Education: Does Spending Equal Outcomes?
When it comes to education, more spending does not always equal better results, says Robert Hanna, a senior policy analyst with the Center for American Progress, in a new paper. In fact, many "twin districts" -- districts that are similar in size, the proportion of students who are from low-income families, and the proportion of students who have limited English proficiency -- see similar achievement results despite different levels of spending and revenues.
Are there ways for districts to achieve a bigger bang for their educational buck? We recently took a few minutes to speak with Hanna about his analysis. The conversation has been edited for length and clarity.
It's difficult to compare schools with each other because there's so much that they don't control -- some schools have more poor students than others, and so on. Can you tell us about how your "twin districts" approach cuts through this?
We have data -- it is public data from the Department of Education -- that is a survey of district finance. So we know about district spending on instruction, or on operations, or on administration more broadly, and there are more specific breakdowns of those items. Some states have districts that break up in different ways, but generally speaking, 7,000 or more of these districts existed for the time period in our data set from 2009 to 2010.
What we wanted to do for this particular report was to try to compare districts that look very similar. Twin districts are in the same state, have the same size, and serve similar student populations in terms of students designated as English language learners, the number of students who would be eligible to receive free or reduced price lunches, etc. We were able to identify around 400 pairs of districts, so over 800 districts total. We really wanted to address in this paper what we can say about how these twin districts differ.
What were your main findings?
We were generally doing comparisons between higher-spending and lower-spending districts. What we see is that when you compare high- and low-spending districts, they don't really differ in their achievement results for math and reading/language arts.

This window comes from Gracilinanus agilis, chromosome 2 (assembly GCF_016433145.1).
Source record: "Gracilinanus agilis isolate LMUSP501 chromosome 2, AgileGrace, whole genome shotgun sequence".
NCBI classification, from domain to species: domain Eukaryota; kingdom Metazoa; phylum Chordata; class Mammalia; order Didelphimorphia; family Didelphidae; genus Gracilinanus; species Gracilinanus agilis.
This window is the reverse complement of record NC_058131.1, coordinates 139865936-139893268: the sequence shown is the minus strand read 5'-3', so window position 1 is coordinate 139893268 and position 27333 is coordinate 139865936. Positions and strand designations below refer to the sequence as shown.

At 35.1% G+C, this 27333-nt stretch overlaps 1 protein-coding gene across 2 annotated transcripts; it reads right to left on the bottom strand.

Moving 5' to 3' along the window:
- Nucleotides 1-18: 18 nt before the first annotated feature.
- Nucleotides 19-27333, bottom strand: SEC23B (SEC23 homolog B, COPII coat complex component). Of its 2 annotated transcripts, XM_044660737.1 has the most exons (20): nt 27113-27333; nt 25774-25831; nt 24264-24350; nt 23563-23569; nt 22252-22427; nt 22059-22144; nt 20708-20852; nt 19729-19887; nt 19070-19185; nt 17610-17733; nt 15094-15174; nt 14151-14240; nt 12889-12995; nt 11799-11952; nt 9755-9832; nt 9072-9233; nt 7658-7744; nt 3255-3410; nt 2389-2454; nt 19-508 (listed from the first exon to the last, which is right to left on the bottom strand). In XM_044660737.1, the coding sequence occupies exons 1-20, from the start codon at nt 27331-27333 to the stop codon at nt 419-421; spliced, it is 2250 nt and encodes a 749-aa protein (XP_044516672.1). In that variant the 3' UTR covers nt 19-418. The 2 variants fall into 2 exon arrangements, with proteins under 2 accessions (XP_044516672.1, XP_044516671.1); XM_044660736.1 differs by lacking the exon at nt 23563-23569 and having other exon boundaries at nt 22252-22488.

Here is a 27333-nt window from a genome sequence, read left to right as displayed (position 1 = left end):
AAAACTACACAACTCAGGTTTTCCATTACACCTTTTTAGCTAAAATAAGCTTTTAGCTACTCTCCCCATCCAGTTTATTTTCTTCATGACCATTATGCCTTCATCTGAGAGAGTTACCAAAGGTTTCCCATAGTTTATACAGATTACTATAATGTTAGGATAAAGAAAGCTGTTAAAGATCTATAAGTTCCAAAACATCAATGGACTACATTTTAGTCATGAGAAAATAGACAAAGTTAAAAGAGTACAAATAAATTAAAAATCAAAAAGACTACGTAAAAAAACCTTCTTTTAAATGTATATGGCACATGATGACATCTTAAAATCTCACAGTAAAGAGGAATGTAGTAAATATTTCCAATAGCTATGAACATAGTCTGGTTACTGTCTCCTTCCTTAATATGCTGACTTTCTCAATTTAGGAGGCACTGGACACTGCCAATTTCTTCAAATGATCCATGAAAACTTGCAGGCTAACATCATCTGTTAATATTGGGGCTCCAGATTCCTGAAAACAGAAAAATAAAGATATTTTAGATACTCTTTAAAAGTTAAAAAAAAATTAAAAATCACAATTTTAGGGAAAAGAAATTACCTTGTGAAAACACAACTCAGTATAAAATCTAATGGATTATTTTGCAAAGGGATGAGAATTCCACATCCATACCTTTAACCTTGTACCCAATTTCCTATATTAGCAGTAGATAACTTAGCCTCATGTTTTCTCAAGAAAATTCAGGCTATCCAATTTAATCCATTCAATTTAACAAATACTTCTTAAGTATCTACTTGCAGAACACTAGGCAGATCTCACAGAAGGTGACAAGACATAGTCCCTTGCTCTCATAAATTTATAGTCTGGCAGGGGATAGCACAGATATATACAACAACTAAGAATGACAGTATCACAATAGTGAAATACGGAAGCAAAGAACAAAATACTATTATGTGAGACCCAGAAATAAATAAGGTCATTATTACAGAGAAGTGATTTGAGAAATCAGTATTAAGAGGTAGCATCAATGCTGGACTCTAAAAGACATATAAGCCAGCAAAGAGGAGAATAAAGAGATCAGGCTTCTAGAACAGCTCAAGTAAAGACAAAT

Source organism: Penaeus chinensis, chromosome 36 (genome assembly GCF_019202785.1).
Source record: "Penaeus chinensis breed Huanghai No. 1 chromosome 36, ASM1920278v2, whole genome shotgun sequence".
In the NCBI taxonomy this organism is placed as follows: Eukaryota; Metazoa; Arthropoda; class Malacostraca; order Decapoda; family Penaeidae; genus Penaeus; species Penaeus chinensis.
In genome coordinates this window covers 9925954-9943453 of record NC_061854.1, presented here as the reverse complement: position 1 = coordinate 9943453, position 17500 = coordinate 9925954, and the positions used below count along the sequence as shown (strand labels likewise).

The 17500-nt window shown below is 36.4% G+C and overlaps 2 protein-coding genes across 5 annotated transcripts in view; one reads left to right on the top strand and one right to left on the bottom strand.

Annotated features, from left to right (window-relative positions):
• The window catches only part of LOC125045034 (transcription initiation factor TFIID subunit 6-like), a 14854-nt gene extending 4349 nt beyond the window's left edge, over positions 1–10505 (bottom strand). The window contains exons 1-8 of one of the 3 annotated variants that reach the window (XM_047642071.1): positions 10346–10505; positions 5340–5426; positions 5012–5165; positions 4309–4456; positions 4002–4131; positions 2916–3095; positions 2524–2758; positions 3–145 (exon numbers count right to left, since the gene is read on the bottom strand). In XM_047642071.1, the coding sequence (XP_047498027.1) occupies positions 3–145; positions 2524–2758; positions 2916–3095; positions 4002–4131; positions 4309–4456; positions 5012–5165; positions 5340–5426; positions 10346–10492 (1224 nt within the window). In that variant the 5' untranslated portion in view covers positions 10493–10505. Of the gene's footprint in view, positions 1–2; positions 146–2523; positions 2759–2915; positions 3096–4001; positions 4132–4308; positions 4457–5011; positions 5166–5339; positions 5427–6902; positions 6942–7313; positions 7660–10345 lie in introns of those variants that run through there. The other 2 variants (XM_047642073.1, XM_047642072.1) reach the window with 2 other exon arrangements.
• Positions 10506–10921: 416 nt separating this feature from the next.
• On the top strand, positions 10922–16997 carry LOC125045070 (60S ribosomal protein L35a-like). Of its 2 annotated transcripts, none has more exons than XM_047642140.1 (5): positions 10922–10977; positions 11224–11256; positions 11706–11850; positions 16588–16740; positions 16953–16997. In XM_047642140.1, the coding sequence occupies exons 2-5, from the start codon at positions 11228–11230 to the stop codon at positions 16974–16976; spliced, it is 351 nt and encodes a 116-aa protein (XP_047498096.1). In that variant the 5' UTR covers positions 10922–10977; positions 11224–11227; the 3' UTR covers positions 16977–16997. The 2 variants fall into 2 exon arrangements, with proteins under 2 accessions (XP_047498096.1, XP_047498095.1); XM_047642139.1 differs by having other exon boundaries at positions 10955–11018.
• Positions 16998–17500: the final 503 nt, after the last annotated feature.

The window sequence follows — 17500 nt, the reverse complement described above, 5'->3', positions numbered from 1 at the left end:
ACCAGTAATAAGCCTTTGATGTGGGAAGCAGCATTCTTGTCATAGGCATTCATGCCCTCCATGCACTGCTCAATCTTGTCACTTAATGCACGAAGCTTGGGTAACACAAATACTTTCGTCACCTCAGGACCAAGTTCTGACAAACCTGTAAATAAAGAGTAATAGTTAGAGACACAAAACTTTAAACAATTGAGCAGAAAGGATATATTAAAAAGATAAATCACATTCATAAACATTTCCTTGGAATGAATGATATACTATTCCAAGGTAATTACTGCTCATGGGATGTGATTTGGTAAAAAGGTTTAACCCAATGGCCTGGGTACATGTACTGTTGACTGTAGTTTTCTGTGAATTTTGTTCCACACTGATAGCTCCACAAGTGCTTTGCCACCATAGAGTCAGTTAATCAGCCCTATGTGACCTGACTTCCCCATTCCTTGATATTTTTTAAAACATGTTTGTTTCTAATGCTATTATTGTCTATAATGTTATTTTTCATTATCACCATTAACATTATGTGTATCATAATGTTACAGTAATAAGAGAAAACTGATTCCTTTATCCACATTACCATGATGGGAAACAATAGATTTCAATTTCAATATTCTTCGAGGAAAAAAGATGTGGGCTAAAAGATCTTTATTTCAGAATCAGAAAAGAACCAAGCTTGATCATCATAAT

So you have districts that serve similar student populations, and they spend different amounts of money and collect different levels of revenues, and yet they get the same achievement results, on average, in terms of our whole research sample. From this, you can infer that productivity differs between the districts broadly in these two kind of sample sets of the higher- vs. lower-spending districts.
On average, the higher-spending districts spent around $1,600 more per student, and they still got the same results. Same thing with the revenue: Districts within the same state are collecting different levels of local revenues -- most of which is derived from property taxes -- and generally speaking, we found that the state and the federal government don't fill this gap. Still, the twin districts were essentially achieving the same results on average.
The other thing we did in terms of rounding out the findings -- we wanted to dig slightly deeper -- we ended up calling a whole bunch of districts. We contacted over 100, but we ended up getting about 20 superintendents who were interested or willing to speak with us briefly on the phone. On this I got help from my coauthor, Bo Morris, so I acknowledge him here. One of us interviewed each of these superintendents.
We discussed productivity broadly, but it really kept coming back to the fact that, especially during the particular year 2009-2010, they had very little authority or flexibility to spend the resources they had. They were saying they agree that productivity matters, but they don't have that much flexibility, particularly at a time that was at the height of the recession when resources were much more limited. As we think of our productivity, we also want to think about the fact that district leaders believe they had very limited control at this time.
What does the report recommend to state education policymakers to increase productivity in schools?
One of our recommendations was to make sure that, on the one hand, state policymakers help districts understand the flexibilities that already exist in the streams of money that they get. On the other hand, we also want to make sure that policymakers grant additional flexibility so that districts can be more productive with the resources they have and get better outcomes.
We should also make sure districts are funded equitably, which speaks to our finding about the state revenue differences, because the state and federal government combined don't fill the funding gaps that arise because of local disparities. We point to California and their local-control funding formula, and we recommend that states follow this method of funding to ensure that the students with the most needs get the commensurate level of resources in order to be able to perform at a higher level.
Michael Cipriano is a RealClearPolitics editorial intern.